For as long as I can remember, my favorite hip-hop has shared my love of comic books. Whether it's Pete Rock digging for old issues like he does for old vinyl, Method Man and Ghostface Killah taking on the aliases of Marvel's Ghost Rider and Iron Man (respectively), or the emergence of MF DOOM, superhero comics and their vibrant images have long found their way into the grooves of your favorite lyricists and producers. Marvel Comics Editor-in-Chief Axel Alonso shared his affinity for rap with us back in March, and it resulted in some amazing Hip-Hop Variant covers, which blend classic rap album covers with new #1 issues for a cavalcade of Marvel comics.

Despite all that though, the Marvel Cinematic Universe hadn't really dipped into the hip-hop world — until last week, when the sounds of Ol' Dirty Bastard soundtracked actor Mike Colter wrecking shop on a project full of thugs in the latest teaser for Netflix's Luke Cage.

For heads like myself, this made perfect sense. Luke Cage's executive producer showrunner is none other than Cheo Hodari Coker, a certifiable legend in the hip-hop journalism game. In the '90s, he cut his teeth writing about hip-hop and pop culture for the L.A. Times, and in 1997 he penned that May Vibe cover story on the death of The Notorious B.I.G.; he'd go on to not only publish the book Unbelievable: The Lift, Death, and Afterlife of The Notorious B.I.G. but also receive a writing credit on the Biggie biopic Notorious. His hip-hop pedigree is certified, and so are his Hollywood writing and producing chops: He's worked on SouthlandNCIS: Los Angeles, and Ray Donovan. And now it's clear that Luke Cage, the story of a bulletproof black man cleaning up violence and corruption in modern-day Harlem, will combine all of Coker's strengths into one amazing series. And each episode in that series will be named after a Gang Starr song.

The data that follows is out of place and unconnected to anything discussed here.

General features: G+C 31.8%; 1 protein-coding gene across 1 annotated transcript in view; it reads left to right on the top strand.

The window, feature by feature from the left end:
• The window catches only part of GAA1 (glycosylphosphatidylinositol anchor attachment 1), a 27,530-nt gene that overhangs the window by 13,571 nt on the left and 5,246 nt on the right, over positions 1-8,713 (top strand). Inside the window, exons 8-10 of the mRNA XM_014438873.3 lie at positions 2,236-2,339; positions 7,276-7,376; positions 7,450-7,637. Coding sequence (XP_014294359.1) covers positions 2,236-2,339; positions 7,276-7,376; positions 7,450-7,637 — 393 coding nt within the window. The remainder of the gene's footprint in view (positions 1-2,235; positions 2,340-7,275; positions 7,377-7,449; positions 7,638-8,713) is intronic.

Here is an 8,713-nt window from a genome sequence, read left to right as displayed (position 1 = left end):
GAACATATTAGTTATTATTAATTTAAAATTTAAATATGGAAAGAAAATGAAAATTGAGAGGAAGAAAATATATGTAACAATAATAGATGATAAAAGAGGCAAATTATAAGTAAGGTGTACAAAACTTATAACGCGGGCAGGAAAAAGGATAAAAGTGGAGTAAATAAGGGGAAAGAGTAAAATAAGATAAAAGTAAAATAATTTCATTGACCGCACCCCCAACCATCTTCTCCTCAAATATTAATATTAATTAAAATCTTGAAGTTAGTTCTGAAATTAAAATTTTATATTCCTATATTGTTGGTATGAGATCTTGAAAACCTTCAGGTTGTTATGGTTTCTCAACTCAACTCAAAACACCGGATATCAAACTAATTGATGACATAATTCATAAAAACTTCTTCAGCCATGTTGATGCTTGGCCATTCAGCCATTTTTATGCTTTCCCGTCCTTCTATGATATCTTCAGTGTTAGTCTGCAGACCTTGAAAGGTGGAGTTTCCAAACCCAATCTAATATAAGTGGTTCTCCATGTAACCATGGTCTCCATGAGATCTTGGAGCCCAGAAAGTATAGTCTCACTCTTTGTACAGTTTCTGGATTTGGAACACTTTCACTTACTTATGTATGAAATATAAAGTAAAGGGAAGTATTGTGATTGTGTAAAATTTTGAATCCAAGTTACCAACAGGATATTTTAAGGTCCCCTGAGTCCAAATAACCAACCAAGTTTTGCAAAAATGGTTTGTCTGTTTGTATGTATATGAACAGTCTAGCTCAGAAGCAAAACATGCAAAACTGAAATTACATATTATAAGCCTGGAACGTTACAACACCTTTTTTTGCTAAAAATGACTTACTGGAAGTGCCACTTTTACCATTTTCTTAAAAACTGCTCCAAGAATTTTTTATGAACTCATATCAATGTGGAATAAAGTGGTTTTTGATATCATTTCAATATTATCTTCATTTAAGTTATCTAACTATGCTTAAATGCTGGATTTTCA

Which might be, well, the MOST HIP-HOP THING EVER. Gang Starr consisted of the late Guru, a rapper from Boston, and and DJ Premier, the now legendary producer hailing from Texas, but they formed in Brooklyn and went on to become the best representation of what New York hip-hop was, is, and always will be. They weren't suckers, but they also didn't inject murder raps into every bar. If anything, Guru and Preemo were two grown-ass men who'd seen some shit, and while they knew how things in the street got dealt with, they preferred to educate those who chose that way of life rather than getting violent. But if it had to get taken there, they were ready. In other words, they're a lot like Luke Cage.

While Coker's calling Luke Cage "the Wu Tang-ification of the Marvel Universe," that Gang Starr is also an influence speaks volumes. It's bigger than just adding a respected name to guide the program; it's proof that Marvel Studios is allowing the show to be as hip-hop and as Harlem as it needs to be—just like how Marvel made sure Jessica Jones was perfectly representative of the female experience by tapping screenwriter Melissa Rosenberg to lead the series. This concern about authorship is also why people were so up in arms when Marvel introduced Riri Williams, the hyper-smart young black woman taking over as Iron Man, but had Brian Michael Bendis writing the series. Sure, he can tell the story, and will probably kill it just like he has with Miles Morales, but there are certain tones, voices, and IRL beats that you just don't get if you haven't lived in those shoes.

The most important thing for this show, which is essentially about the struggle of black characters, is that it feels authentic and represents the people and the culture it's depicting. That's why it's so important that Cheo Hodari Coker is in the driver's seat; that's why it's so important that every episode of Luke Cage will embody the ethos of Gang Starr. And the fact that Coker was allowed to go there, to make that reference, should have you feeling very enthusiastic about the future of the Marvel Cinematic Universe.